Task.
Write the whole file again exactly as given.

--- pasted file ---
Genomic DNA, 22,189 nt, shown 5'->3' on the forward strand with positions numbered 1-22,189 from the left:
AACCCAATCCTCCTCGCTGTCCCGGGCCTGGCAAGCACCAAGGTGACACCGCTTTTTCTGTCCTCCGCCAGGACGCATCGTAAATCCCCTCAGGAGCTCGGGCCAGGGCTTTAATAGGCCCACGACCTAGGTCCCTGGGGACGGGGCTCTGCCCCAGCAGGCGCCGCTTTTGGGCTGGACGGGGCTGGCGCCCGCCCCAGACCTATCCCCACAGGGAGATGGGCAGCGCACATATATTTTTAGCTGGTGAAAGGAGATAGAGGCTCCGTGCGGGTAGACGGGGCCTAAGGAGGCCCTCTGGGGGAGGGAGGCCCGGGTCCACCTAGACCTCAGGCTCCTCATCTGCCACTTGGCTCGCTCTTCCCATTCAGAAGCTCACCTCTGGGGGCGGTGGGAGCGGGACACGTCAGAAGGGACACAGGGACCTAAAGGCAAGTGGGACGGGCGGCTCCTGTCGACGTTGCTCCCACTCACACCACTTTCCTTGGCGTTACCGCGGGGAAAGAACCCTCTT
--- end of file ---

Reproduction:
Genomic DNA, 22,189 nt, shown 5'->3' on the forward strand with positions numbered 1-22,189 from the left:
AACCCAATCCTCCTCGCTGTCCCGGGCCTGGCAAGCACCAAGGTGACACCGCTTTTTCTGTCCTCCGCCAGGACGCATCGTAAATCCCCTCAGGAGCTCGGGCCAGGGCTTTAATAGGCCCACGACCTAGGTCCCTGGGGACGGGGCTCTGCCCCAGCAGGCGCCGCTTTTGGGCTGGACGGGGCTGGCGCCCGCCCCAGACCTATCCCCACAGGGAGATGGGCAGCGCACATATATTTTTAGCTGGTGAAAGGAGATAGAGGCTCCGTGCGGGTAGACGGGGCCTAAGGAGGCCCTCTGGGGGAGGGAGGCCCGGGTCCACCTAGACCTCAGGCTCCTCATCTGCCACTTGGCTCGCTCTTCCCATTCAGAAGCTCACCTCTGGGGGCGGTGGGAGCGGGACACGTCAGAAGGGACACAGGGACCTAAAGGCAAGTGGGACGGGCGGCTCCTGTCGACGTTGCTCCCACTCACACCACTTTCCTTGGCGTTACCGCGGGGAAAGAACCCTCTT